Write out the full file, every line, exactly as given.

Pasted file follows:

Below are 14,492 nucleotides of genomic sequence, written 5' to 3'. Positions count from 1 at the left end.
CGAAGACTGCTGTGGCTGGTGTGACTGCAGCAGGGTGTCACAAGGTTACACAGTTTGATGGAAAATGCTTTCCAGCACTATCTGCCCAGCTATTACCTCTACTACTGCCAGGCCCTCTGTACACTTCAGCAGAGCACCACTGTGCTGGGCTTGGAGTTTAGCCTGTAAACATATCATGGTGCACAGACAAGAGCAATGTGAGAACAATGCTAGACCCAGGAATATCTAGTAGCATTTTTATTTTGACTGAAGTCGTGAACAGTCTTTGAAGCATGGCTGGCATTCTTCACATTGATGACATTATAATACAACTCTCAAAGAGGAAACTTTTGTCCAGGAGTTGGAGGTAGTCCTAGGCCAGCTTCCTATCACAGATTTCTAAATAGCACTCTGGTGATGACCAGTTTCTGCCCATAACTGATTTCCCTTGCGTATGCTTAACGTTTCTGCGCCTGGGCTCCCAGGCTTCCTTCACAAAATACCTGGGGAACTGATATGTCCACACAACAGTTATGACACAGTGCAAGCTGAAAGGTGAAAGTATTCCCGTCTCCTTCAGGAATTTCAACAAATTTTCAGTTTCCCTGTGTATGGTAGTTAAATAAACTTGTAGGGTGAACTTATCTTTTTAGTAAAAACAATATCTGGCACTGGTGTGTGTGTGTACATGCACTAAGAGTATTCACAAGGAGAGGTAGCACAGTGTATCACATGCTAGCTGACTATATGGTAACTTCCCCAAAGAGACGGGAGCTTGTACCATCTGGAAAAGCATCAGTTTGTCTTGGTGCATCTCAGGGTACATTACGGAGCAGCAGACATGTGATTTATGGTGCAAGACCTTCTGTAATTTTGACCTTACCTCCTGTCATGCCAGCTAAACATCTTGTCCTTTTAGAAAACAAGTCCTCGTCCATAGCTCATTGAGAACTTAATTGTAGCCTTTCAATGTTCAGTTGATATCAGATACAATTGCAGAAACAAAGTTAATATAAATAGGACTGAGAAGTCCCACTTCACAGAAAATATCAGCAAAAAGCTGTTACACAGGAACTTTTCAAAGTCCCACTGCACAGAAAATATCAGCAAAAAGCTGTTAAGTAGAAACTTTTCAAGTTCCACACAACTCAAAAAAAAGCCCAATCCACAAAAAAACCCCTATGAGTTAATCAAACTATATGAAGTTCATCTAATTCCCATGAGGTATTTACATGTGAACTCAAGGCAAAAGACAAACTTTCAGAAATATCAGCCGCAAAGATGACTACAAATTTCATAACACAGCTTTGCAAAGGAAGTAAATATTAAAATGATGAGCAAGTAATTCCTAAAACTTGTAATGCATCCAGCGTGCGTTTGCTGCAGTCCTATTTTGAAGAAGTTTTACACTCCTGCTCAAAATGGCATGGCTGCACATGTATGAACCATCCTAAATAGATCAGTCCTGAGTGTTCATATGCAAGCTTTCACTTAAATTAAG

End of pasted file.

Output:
Below are 14,492 nucleotides of genomic sequence, written 5' to 3'. Positions count from 1 at the left end.
CGAAGACTGCTGTGGCTGGTGTGACTGCAGCAGGGTGTCACAAGGTTACACAGTTTGATGGAAAATGCTTTCCAGCACTATCTGCCCAGCTATTACCTCTACTACTGCCAGGCCCTCTGTACACTTCAGCAGAGCACCACTGTGCTGGGCTTGGAGTTTAGCCTGTAAACATATCATGGTGCACAGACAAGAGCAATGTGAGAACAATGCTAGACCCAGGAATATCTAGTAGCATTTTTATTTTGACTGAAGTCGTGAACAGTCTTTGAAGCATGGCTGGCATTCTTCACATTGATGACATTATAATACAACTCTCAAAGAGGAAACTTTTGTCCAGGAGTTGGAGGTAGTCCTAGGCCAGCTTCCTATCACAGATTTCTAAATAGCACTCTGGTGATGACCAGTTTCTGCCCATAACTGATTTCCCTTGCGTATGCTTAACGTTTCTGCGCCTGGGCTCCCAGGCTTCCTTCACAAAATACCTGGGGAACTGATATGTCCACACAACAGTTATGACACAGTGCAAGCTGAAAGGTGAAAGTATTCCCGTCTCCTTCAGGAATTTCAACAAATTTTCAGTTTCCCTGTGTATGGTAGTTAAATAAACTTGTAGGGTGAACTTATCTTTTTAGTAAAAACAATATCTGGCACTGGTGTGTGTGTGTACATGCACTAAGAGTATTCACAAGGAGAGGTAGCACAGTGTATCACATGCTAGCTGACTATATGGTAACTTCCCCAAAGAGACGGGAGCTTGTACCATCTGGAAAAGCATCAGTTTGTCTTGGTGCATCTCAGGGTACATTACGGAGCAGCAGACATGTGATTTATGGTGCAAGACCTTCTGTAATTTTGACCTTACCTCCTGTCATGCCAGCTAAACATCTTGTCCTTTTAGAAAACAAGTCCTCGTCCATAGCTCATTGAGAACTTAATTGTAGCCTTTCAATGTTCAGTTGATATCAGATACAATTGCAGAAACAAAGTTAATATAAATAGGACTGAGAAGTCCCACTTCACAGAAAATATCAGCAAAAAGCTGTTACACAGGAACTTTTCAAAGTCCCACTGCACAGAAAATATCAGCAAAAAGCTGTTAAGTAGAAACTTTTCAAGTTCCACACAACTCAAAAAAAAGCCCAATCCACAAAAAAACCCCTATGAGTTAATCAAACTATATGAAGTTCATCTAATTCCCATGAGGTATTTACATGTGAACTCAAGGCAAAAGACAAACTTTCAGAAATATCAGCCGCAAAGATGACTACAAATTTCATAACACAGCTTTGCAAAGGAAGTAAATATTAAAATGATGAGCAAGTAATTCCTAAAACTTGTAATGCATCCAGCGTGCGTTTGCTGCAGTCCTATTTTGAAGAAGTTTTACACTCCTGCTCAAAATGGCATGGCTGCACATGTATGAACCATCCTAAATAGATCAGTCCTGAGTGTTCATATGCAAGCTTTCACTTAAATTAAG